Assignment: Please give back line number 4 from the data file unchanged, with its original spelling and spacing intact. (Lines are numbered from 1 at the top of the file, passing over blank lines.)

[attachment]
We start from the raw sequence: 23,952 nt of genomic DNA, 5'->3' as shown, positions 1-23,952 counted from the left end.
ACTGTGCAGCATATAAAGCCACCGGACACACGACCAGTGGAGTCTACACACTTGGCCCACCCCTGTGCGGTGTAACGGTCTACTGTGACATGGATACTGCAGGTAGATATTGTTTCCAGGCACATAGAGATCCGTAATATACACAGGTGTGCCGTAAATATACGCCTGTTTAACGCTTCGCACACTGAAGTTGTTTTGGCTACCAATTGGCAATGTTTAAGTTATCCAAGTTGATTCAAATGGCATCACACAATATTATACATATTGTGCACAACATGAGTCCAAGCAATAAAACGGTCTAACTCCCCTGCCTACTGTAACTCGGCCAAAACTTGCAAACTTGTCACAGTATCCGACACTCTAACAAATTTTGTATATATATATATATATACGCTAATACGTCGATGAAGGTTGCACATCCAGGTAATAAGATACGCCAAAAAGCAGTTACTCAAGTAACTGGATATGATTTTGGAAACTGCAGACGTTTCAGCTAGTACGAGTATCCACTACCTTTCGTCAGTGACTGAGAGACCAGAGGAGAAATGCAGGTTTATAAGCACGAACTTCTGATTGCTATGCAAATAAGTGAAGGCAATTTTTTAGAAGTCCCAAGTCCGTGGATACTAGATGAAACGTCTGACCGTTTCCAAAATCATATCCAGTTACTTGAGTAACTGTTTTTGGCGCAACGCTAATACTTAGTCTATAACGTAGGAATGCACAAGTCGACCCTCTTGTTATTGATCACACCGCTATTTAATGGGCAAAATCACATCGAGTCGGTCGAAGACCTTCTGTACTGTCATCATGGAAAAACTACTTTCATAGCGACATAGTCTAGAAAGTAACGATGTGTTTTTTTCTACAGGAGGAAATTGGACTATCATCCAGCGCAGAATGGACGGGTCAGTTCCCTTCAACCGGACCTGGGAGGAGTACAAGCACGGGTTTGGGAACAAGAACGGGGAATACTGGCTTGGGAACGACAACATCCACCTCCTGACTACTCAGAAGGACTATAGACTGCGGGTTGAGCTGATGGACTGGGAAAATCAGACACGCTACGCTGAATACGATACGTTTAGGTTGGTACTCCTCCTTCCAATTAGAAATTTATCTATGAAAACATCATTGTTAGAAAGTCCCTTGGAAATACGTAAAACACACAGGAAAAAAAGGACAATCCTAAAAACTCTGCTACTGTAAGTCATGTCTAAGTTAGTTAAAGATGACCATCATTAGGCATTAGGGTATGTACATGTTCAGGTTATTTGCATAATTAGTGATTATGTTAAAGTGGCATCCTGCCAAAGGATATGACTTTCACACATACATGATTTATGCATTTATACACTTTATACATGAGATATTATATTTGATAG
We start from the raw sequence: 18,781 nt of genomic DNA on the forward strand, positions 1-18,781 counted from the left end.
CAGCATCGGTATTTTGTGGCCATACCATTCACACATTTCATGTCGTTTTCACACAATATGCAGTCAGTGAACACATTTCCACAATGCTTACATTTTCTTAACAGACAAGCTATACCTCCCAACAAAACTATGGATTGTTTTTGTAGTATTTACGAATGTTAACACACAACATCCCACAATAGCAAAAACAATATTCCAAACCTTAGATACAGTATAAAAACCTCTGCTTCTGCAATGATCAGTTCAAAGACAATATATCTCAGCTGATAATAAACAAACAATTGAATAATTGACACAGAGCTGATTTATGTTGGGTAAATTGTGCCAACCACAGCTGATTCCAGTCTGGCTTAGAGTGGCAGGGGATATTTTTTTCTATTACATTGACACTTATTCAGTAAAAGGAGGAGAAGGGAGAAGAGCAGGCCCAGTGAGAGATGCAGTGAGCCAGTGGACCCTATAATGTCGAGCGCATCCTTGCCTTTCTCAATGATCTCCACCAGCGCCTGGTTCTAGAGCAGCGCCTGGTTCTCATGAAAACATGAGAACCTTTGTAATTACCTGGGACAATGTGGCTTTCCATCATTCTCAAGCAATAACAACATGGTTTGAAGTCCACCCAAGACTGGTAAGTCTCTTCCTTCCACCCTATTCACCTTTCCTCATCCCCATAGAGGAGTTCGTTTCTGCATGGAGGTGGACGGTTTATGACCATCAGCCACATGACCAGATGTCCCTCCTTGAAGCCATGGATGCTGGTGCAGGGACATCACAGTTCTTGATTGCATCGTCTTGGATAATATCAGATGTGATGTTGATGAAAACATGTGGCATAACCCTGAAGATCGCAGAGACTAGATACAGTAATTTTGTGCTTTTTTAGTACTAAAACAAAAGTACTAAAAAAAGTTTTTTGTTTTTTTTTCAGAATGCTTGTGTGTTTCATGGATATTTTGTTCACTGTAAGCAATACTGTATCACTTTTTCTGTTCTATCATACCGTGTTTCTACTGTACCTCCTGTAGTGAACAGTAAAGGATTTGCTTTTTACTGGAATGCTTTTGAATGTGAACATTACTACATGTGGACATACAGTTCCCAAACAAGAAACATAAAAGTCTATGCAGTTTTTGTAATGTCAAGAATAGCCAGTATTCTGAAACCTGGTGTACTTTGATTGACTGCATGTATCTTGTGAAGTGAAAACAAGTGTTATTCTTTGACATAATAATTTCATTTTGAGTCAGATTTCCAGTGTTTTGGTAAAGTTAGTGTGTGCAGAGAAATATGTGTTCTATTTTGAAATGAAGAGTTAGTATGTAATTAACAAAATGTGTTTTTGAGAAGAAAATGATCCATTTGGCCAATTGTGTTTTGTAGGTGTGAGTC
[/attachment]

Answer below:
CAGCATCGGTATTTTGTGGCCATACCATTCACACATTTCATGTCGTTTTCACACAATATGCAGTCAGTGAACACATTTCCACAATGCTTACATTTTCTTAACAGACAAGCTATACCTCCCAACAAAACTATGGATTGTTTTTGTAGTATTTACGAATGTTAACACACAACATCCCACAATAGCAAAAACAATATTCCAAACCTTAGATACAGTATAAAAACCTCTGCTTCTGCAATGATCAGTTCAAAGACAATATATCTCAGCTGATAATAAACAAACAATTGAATAATTGACACAGAGCTGATTTATGTTGGGTAAATTGTGCCAACCACAGCTGATTCCAGTCTGGCTTAGAGTGGCAGGGGATATTTTTTTCTATTACATTGACACTTATTCAGTAAAAGGAGGAGAAGGGAGAAGAGCAGGCCCAGTGAGAGATGCAGTGAGCCAGTGGACCCTATAATGTCGAGCGCATCCTTGCCTTTCTCAATGATCTCCACCAGCGCCTGGTTCTAGAGCAGCGCCTGGTTCTCATGAAAACATGAGAACCTTTGTAATTACCTGGGACAATGTGGCTTTCCATCATTCTCAAGCAATAACAACATGGTTTGAAGTCCACCCAAGACTGGTAAGTCTCTTCCTTCCACCCTATTCACCTTTCCTCATCCCCATAGAGGAGTTCGTTTCTGCATGGAGGTGGACGGTTTATGACCATCAGCCACATGACCAGATGTCCCTCCTTGAAGCCATGGATGCTGGTGCAGGGACATCACAGTTCTTGATTGCATCGTCTTGGATAATATCAGATGTGATGTTGATGAAAACATGTGGCATAACCCTGAAGATCGCAGAGACTAGATACAGTAATTTTGTGCTTTTTTAGTACTAAAACAAAAGTACTAAAAAAAGTTTTTTGTTTTTTTTTCAGAATGCTTGTGTGTTTCATGGATATTTTGTTCACTGTAAGCAATACTGTATCACTTTTTCTGTTCTATCATACCGTGTTTCTACTGTACCTCCTGTAGTGAACAGTAAAGGATTTGCTTTTTACTGGAATGCTTTTGAATGTGAACATTACTACATGTGGACATACAGTTCCCAAACAAGAAACATAAAAGTCTATGCAGTTTTTGTAATGTCAAGAATAGCCAGTATTCTGAAACCTGGTGTACTTTGATTGACTGCATGTATCTTGTGAAGTGAAAACAAGTGTTATTCTTTGACATAATAATTTCATTTTGAGTCAGATTTCCAGTGTTTTGGTAAAGTTAGTGTGTGCAGAGAAATATGTGTTCTATTTTGAAATGAAGAGTTAGTATGTAATTAACAAAATGTGTTTTTGAGAAGAAAATGATCCATTTGGCCAATTGTGTTTTGTAGGTGTGAGTC